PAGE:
By Laura Ashby
Members of BYU”s Collegiate Entrepreneurs” Organization shared startup stories last Thursday.
Brant Choate and Cody Nolden are both juniors studying information systems, but that is not the only thing they have in common. These two student entrepreneurs started “simpleslice,” a simple and easy-to-use Content Management System for non-technical users.
These two Web-savvy students said they started simpleslice because they saw a need for an easy-to-use Web site managing system at the McKay School of Education. They now have several clients using their Content Management System and are looking to employ additional Web developers. Their Web site is simpleslice.com and e-mail address is email@example.com.
In consideration of the current state of the economy, Choate and Nolden formulated a strategic approach to gain new clients.
“Our strategy at the moment is to build Web sites for people, put our product on the back end of it, let them use it for a month for free, and then after that they”ll hopefully realize they can”t live without it and then we”ll charge them a monthly fee,” Choate said.
The real power of simpleslice is its ability to create customized add-ons for a company so the company does not have to hire outside professionals, Nolden said.
“It”s beautiful, object-oriented goodness; I love it,” Nolden said.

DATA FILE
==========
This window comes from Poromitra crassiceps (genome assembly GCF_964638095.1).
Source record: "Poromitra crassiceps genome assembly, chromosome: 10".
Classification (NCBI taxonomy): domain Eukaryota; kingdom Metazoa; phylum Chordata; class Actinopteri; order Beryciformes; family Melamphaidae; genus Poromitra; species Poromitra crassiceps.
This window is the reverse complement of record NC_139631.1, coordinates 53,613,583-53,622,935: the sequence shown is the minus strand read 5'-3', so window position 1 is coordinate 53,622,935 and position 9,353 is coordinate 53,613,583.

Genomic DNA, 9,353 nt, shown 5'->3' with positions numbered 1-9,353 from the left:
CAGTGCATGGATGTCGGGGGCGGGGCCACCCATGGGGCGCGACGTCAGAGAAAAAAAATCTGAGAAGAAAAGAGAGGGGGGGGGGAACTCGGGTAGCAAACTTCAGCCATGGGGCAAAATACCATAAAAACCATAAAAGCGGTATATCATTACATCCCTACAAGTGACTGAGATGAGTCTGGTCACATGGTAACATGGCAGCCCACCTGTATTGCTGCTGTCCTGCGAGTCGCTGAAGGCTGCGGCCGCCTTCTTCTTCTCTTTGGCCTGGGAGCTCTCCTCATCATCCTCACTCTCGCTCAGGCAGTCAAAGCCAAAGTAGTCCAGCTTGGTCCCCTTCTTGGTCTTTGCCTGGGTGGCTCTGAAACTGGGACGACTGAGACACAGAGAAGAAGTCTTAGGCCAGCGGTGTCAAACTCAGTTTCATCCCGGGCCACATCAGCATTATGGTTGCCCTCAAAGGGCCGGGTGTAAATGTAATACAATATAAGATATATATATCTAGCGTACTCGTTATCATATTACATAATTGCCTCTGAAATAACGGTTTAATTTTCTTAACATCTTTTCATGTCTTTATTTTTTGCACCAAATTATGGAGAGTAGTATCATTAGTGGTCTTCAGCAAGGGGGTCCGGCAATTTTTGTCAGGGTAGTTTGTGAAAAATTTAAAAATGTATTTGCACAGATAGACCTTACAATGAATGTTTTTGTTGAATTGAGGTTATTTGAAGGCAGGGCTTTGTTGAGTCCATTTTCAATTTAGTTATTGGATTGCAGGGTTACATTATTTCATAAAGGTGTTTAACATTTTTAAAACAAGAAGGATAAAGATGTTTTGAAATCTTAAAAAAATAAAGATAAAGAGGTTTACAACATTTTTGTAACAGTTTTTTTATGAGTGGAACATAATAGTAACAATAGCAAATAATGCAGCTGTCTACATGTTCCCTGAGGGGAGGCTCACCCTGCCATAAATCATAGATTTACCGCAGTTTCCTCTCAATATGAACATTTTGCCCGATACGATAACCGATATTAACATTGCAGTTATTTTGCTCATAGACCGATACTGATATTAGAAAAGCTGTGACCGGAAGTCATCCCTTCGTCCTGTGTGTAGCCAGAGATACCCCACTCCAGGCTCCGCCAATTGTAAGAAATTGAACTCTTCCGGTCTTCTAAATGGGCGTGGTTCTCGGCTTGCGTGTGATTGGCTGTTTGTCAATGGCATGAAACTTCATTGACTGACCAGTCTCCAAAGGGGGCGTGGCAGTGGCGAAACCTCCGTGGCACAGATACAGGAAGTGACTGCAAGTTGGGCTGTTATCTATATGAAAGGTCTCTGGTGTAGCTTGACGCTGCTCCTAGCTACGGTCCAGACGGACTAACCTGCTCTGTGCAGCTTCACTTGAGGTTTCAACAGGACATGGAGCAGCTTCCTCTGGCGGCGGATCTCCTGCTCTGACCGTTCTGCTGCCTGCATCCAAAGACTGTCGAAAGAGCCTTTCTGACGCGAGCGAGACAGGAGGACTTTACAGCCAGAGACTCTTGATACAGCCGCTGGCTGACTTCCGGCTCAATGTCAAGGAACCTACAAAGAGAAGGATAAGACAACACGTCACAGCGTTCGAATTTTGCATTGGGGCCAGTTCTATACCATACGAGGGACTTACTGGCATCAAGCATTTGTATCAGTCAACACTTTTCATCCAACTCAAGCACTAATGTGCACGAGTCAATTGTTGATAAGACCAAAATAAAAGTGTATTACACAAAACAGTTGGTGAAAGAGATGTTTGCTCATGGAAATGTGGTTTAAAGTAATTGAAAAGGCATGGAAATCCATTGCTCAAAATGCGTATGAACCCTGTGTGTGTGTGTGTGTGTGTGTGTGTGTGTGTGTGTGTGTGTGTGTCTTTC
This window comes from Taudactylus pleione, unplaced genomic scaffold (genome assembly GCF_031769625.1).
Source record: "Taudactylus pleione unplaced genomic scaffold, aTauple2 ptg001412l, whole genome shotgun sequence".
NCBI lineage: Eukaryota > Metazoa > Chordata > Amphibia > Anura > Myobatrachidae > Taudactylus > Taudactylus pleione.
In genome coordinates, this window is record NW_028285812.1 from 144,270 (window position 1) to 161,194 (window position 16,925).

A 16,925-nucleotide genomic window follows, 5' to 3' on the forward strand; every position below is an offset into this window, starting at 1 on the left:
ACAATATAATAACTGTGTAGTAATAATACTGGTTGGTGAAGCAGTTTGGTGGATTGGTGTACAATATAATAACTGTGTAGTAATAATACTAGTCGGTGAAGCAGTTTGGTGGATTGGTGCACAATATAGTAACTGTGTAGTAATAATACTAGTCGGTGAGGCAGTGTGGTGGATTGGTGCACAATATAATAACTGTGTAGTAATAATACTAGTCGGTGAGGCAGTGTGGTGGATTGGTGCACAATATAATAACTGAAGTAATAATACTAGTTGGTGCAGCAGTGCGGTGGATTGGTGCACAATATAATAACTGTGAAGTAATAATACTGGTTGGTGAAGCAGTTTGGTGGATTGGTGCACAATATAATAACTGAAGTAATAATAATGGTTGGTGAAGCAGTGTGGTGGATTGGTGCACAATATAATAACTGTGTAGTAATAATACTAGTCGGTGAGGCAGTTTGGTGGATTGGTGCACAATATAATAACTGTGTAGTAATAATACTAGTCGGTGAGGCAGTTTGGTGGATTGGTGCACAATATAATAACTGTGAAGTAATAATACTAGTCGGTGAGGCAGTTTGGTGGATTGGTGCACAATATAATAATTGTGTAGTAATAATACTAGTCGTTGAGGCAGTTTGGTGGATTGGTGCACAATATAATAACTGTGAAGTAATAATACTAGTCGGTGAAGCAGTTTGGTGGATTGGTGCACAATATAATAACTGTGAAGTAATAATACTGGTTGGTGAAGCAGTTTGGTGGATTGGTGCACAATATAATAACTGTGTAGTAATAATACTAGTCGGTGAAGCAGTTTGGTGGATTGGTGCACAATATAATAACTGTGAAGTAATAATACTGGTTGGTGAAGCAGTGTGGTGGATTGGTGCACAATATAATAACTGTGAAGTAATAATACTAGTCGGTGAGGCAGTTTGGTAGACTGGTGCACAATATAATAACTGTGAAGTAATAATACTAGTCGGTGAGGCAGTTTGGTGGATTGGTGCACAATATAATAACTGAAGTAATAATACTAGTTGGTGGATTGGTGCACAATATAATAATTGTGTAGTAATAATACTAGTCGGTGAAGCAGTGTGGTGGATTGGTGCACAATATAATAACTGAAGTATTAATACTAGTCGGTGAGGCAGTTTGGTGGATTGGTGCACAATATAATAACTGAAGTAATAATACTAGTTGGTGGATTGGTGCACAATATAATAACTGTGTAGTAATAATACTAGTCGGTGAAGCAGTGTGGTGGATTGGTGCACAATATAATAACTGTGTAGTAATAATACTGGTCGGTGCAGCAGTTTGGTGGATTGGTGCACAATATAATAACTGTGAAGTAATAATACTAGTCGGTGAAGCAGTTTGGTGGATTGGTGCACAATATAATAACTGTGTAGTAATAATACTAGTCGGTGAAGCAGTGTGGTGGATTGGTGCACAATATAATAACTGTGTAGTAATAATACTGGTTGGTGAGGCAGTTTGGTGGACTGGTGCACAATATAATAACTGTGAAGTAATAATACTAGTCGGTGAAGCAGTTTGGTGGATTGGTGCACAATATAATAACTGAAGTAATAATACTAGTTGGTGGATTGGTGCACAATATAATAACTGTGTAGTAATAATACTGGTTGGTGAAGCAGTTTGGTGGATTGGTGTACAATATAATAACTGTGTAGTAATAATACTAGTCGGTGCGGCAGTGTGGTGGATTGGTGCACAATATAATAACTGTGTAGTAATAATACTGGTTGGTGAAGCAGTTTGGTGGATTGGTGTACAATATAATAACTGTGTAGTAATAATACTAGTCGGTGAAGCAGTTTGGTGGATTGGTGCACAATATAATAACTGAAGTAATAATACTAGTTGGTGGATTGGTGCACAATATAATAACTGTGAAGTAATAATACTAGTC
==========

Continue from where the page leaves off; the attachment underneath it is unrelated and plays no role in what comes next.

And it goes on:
Dan Conger, a sophomore from Niceville, Fla., studying accounting, also spoke at the CEO meeting about his startup company.
When Dan Conger, Ethan Choi and Lance Kohler served the people of Korea on LDS missions, they realized a need for English education in South Korea and started Eleet Education Solutions.
“When we were over in Korea we saw that there was a need for quality English education,” Conger said. “There are a lot of English teachers that will skip out on their job, go country-hopping or show up to work hung over. It”s not fair to the institutions that hire them. We noticed that with the quality of students in the Provo, Utah, area we can really fill that void.”
The company provides English education learning to Koreans by sending English teachers to English education institutions in South Korea. The teachers are offered a nearly all-expenses paid one-year trip to teach in Korea.
Eleet accomplishes its goal not only through English teachers in Korea, but also through the use of Skype, a service that allows users to make phone calls over the internet free-of-charge. Koreans participating in the program can talk to English teachers using Skype.
The company was started a couple of months ago and will be sending out their first group of English teachers soon, Conger said. Those interested in participating in the program can visit Eleet”s Web site at www.eleeteducation.com or e-mail firstname.lastname@example.org.